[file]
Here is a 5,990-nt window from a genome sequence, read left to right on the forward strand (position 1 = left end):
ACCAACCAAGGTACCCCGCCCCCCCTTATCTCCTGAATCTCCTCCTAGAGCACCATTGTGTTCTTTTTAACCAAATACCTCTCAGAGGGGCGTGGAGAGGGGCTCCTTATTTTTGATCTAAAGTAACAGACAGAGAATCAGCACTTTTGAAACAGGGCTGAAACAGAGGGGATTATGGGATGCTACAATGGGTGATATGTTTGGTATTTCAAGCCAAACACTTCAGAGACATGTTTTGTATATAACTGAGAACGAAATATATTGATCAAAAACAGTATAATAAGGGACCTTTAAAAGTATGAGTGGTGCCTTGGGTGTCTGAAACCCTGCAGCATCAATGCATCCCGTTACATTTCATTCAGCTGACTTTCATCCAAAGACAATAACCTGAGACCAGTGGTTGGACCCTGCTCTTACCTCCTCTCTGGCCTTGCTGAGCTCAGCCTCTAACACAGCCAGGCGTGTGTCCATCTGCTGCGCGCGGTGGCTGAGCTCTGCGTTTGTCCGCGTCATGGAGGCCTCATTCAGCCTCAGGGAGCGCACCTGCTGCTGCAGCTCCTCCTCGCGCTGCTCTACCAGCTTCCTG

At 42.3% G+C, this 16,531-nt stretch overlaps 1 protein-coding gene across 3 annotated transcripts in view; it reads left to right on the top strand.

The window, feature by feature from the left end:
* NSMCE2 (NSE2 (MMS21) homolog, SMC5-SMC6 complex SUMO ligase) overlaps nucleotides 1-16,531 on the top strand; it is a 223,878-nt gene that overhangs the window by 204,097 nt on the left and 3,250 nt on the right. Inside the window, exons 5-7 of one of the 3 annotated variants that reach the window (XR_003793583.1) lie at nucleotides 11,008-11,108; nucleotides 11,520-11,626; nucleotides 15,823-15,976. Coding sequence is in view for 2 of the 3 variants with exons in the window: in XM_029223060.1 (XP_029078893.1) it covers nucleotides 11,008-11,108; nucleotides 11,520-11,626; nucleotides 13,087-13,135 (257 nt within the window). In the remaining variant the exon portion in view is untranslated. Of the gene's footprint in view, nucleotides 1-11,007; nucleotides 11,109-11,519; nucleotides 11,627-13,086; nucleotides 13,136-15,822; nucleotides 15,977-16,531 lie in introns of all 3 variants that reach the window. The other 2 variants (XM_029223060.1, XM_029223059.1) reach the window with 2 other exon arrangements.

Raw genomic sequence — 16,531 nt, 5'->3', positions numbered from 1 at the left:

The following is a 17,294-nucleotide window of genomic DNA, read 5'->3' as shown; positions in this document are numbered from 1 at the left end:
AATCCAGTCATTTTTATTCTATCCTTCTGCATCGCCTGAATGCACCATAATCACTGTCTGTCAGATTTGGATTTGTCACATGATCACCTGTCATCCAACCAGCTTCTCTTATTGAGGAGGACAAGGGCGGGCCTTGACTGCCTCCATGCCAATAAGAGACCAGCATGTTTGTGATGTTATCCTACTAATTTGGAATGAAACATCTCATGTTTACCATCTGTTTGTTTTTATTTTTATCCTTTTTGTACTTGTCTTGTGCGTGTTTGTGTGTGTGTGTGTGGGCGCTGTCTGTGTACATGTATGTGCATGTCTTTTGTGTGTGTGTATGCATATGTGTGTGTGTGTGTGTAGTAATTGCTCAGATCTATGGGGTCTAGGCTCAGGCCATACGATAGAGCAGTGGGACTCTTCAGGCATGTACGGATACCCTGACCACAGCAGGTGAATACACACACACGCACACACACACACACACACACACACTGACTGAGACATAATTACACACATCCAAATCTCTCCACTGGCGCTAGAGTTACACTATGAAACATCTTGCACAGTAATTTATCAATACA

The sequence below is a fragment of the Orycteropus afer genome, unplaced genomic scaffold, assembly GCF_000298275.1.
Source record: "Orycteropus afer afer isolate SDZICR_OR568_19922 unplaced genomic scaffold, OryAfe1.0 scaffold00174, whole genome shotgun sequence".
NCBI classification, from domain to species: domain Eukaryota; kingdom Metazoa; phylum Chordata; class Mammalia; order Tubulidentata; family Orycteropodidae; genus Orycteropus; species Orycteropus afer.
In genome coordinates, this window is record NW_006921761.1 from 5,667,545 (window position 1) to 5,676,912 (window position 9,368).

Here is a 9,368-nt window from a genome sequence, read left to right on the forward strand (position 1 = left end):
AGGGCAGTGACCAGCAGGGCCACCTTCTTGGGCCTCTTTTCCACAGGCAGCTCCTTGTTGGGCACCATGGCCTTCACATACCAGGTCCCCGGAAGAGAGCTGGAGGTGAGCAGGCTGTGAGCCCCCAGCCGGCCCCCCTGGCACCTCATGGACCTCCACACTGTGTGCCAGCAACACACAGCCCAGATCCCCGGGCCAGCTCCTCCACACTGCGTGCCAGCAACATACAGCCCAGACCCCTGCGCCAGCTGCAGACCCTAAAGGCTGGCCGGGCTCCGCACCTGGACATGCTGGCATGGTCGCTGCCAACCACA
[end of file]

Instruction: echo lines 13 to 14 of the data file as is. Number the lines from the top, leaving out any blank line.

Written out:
Here is a 9,368-nt window from a genome sequence, read left to right on the forward strand (position 1 = left end):
AGGGCAGTGACCAGCAGGGCCACCTTCTTGGGCCTCTTTTCCACAGGCAGCTCCTTGTTGGGCACCATGGCCTTCACATACCAGGTCCCCGGAAGAGAGCTGGAGGTGAGCAGGCTGTGAGCCCCCAGCCGGCCCCCCTGGCACCTCATGGACCTCCACACTGTGTGCCAGCAACACACAGCCCAGATCCCCGGGCCAGCTCCTCCACACTGCGTGCCAGCAACATACAGCCCAGACCCCTGCGCCAGCTGCAGACCCTAAAGGCTGGCCGGGCTCCGCACCTGGACATGCTGGCATGGTCGCTGCCAACCACA